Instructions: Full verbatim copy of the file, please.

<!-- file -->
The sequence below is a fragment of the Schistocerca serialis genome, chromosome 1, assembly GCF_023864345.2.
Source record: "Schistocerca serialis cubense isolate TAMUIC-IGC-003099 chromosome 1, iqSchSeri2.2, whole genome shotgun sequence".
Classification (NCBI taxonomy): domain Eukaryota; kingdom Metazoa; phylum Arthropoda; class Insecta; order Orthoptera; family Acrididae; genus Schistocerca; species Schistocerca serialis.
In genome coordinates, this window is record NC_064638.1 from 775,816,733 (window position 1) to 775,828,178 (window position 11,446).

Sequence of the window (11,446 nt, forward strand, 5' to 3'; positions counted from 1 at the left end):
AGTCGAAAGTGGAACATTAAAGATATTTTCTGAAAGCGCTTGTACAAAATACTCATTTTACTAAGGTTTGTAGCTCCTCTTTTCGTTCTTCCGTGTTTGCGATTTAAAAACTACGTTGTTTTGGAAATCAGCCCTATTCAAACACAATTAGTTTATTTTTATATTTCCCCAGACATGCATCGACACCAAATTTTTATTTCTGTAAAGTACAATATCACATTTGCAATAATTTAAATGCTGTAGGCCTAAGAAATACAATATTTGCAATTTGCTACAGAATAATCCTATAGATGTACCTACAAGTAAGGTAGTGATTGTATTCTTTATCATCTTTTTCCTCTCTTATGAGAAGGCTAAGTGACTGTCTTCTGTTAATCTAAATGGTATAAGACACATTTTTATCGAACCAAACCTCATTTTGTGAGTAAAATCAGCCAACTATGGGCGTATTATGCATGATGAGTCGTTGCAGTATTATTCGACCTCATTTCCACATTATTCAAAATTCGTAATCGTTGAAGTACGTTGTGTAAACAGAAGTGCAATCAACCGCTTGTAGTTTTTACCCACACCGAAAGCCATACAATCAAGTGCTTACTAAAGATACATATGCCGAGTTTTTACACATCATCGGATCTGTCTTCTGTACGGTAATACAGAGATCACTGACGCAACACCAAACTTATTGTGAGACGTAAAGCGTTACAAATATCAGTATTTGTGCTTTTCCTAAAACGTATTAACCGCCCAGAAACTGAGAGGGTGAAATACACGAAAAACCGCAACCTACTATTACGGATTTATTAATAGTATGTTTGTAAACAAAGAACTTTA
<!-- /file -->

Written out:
The sequence below is a fragment of the Schistocerca serialis genome, chromosome 1, assembly GCF_023864345.2.
Source record: "Schistocerca serialis cubense isolate TAMUIC-IGC-003099 chromosome 1, iqSchSeri2.2, whole genome shotgun sequence".
Classification (NCBI taxonomy): domain Eukaryota; kingdom Metazoa; phylum Arthropoda; class Insecta; order Orthoptera; family Acrididae; genus Schistocerca; species Schistocerca serialis.
In genome coordinates, this window is record NC_064638.1 from 775,816,733 (window position 1) to 775,828,178 (window position 11,446).

Sequence of the window (11,446 nt, forward strand, 5' to 3'; positions counted from 1 at the left end):
AGTCGAAAGTGGAACATTAAAGATATTTTCTGAAAGCGCTTGTACAAAATACTCATTTTACTAAGGTTTGTAGCTCCTCTTTTCGTTCTTCCGTGTTTGCGATTTAAAAACTACGTTGTTTTGGAAATCAGCCCTATTCAAACACAATTAGTTTATTTTTATATTTCCCCAGACATGCATCGACACCAAATTTTTATTTCTGTAAAGTACAATATCACATTTGCAATAATTTAAATGCTGTAGGCCTAAGAAATACAATATTTGCAATTTGCTACAGAATAATCCTATAGATGTACCTACAAGTAAGGTAGTGATTGTATTCTTTATCATCTTTTTCCTCTCTTATGAGAAGGCTAAGTGACTGTCTTCTGTTAATCTAAATGGTATAAGACACATTTTTATCGAACCAAACCTCATTTTGTGAGTAAAATCAGCCAACTATGGGCGTATTATGCATGATGAGTCGTTGCAGTATTATTCGACCTCATTTCCACATTATTCAAAATTCGTAATCGTTGAAGTACGTTGTGTAAACAGAAGTGCAATCAACCGCTTGTAGTTTTTACCCACACCGAAAGCCATACAATCAAGTGCTTACTAAAGATACATATGCCGAGTTTTTACACATCATCGGATCTGTCTTCTGTACGGTAATACAGAGATCACTGACGCAACACCAAACTTATTGTGAGACGTAAAGCGTTACAAATATCAGTATTTGTGCTTTTCCTAAAACGTATTAACCGCCCAGAAACTGAGAGGGTGAAATACACGAAAAACCGCAACCTACTATTACGGATTTATTAATAGTATGTTTGTAAACAAAGAACTTTA